Oculus


The eyes have it.

The eyes have it.

(2013) Supernatural Horror (Relativity) Karen Gillan, Katee Sackhoff, Brandon Thwaites, James Lafferty, Rory Cochrane, Annalise Basso, Garrett Ryan, Kate Siegel, Katie Parker, Miguel Sandoval, Scott Graham, Michael J. Fourticq, Katie Parker, Justin Gordon, Bob Gebert, Brett Luciana Murray, Zak Jeffries, Courtney Bell, Elisa Victoria, Allison Boyd, Toni White. Directed by Mike Flanagan

It is not always easy to distinguish illusion from reality. Our reality is based on our perceptions, which in turn are based on electrical impulses to the brain that translate the senses – taste, touch, smell, sound and sight. If those electrical impulses are manipulated however, how does one tell the difference?

Tim Russell (Thwaites) has just been released from a psychiatric hospital, eleven years after he killed his father (Cochrane) who had in turn tortured and murdered his mother (Sackhoff). He is picked up by his sister Kaylee (Gillan) who has been busy over the past eleven years.

She blamed the killings on an antique mirror that their dad had purchased to decorate the office. In the days they had owned the mirror, young Kaylee (Basso) and young Tim (Ryan) had watched both mom and dad slowly turn psychotic. Plants died, their dog disappeared and both parents had turned from loving and supportive to paranoid and cruel. They had begun to see things – visions of a haunting woman whose eyes were like mirrors.

Kaylee is determined to prove her family’s innocence; she had spent eleven years painstakingly and obsessively researching the mirror and discovered that over the centuries since it was created, the Lasser Glass (as the mirror is known) had been around during literally dozens of murders and bizarre deaths. Kaylee believes the mirror is possessed by some sort of demonic spirit and means to destroy the mirror once and for all.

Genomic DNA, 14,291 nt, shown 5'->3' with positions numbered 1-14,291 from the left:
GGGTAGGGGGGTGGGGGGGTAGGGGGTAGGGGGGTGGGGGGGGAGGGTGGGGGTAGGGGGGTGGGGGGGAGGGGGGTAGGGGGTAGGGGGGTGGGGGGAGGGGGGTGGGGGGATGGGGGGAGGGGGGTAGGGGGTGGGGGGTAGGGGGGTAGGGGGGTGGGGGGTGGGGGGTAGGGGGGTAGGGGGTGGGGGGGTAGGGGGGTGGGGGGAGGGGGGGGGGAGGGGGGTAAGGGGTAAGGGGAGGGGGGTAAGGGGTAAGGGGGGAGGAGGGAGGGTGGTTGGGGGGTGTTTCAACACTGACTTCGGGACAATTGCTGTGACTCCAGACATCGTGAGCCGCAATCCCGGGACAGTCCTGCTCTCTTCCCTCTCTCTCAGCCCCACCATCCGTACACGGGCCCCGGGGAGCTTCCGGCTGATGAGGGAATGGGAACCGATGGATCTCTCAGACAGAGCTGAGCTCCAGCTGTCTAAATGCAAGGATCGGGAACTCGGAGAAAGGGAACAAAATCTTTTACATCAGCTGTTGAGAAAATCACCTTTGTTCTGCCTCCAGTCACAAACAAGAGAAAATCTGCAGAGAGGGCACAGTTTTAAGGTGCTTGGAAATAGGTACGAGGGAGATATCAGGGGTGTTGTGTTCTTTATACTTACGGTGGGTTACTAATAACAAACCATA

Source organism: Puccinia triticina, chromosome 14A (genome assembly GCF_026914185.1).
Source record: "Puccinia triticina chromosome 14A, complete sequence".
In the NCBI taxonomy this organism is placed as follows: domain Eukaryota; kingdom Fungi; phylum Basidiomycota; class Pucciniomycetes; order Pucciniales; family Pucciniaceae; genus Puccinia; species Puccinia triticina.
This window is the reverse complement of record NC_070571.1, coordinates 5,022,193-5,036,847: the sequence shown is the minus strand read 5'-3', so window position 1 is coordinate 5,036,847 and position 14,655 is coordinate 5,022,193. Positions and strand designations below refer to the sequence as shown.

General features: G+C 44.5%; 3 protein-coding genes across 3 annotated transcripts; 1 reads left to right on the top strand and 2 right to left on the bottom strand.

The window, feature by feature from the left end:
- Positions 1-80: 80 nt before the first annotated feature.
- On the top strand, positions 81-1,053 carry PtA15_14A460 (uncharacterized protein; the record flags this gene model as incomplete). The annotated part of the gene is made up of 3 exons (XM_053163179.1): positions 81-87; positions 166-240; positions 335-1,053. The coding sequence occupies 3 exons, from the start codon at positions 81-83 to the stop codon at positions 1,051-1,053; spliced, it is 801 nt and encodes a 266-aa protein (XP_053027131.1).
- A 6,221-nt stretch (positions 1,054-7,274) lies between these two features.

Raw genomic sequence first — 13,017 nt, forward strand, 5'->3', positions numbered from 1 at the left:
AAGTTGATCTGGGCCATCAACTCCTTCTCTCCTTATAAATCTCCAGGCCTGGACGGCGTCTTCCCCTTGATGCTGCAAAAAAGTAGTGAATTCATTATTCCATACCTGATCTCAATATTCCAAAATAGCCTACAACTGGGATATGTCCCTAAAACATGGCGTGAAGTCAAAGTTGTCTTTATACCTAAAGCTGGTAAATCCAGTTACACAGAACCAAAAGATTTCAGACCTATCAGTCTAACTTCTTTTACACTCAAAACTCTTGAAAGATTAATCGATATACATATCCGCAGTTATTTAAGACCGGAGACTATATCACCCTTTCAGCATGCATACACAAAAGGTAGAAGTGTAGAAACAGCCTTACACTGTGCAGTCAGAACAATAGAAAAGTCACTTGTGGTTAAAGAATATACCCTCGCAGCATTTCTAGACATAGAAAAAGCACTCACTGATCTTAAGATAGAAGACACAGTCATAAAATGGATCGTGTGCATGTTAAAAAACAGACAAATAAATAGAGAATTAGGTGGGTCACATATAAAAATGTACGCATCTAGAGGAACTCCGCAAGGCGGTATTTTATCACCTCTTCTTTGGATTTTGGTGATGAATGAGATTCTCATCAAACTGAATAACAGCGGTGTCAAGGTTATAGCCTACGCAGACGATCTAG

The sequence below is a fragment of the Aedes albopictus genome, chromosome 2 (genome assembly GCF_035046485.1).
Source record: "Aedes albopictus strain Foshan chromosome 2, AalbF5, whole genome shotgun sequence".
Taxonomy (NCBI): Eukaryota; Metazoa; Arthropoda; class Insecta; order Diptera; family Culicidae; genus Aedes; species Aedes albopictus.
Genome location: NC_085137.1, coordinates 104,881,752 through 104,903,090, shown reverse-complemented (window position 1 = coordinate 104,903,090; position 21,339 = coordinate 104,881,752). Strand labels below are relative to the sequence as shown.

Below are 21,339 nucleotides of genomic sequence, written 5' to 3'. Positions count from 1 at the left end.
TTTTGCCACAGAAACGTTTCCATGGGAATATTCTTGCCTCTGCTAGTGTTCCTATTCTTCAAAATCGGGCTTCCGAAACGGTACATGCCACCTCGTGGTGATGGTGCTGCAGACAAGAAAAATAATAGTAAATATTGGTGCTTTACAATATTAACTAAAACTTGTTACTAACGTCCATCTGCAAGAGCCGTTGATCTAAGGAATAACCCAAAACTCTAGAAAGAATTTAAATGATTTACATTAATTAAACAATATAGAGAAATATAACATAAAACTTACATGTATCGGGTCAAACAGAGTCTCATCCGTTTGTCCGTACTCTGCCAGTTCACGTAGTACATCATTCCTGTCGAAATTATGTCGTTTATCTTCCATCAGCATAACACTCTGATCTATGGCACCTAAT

Tim on the other hand wants nothing to do with it; he has spent the last eleven years learning to convince himself that nothing supernatural had occurred, that it was all a product of his young mild trying to cope with horrific – but terrestrial – events. Now, in their old family home with the mirror and a failsafe “kill switch” that they must reset every 30 minutes or a weighted anchor will smash into the mirror and end its reign of terror, past and present begin to blur and the two survivors of the first attack might not be so lucky this time around.

Flanagan has crafted one of the great mind benders of all time here. Throughout the second half of the film, I was questioning everything, thinking that this could be an illusion, or the whole thing could be an illusion and the adult Russells were really the child Russells being placated while their possessed parents came to kill them. Any outcome is possible and you don’t know which one it’s going to be, adding to the fun.

Gillan, better known as Amy Pond in the Dr. Who series, is terrific here in a character distinctly unlike the grounded Amy. Kaylee is barely holding it together, haunted by ghosts both literal and figurative. Gillan has a great deal of screen presence that holds up on the big screen as well (or maybe even better than) on the small screen. While her name value is liable to attract die-hard Whovians to a film they might not otherwise have been interested in, she will benefit in being exposed to a whole new audience who is likely to embrace her as fanatically as her previous fan base has.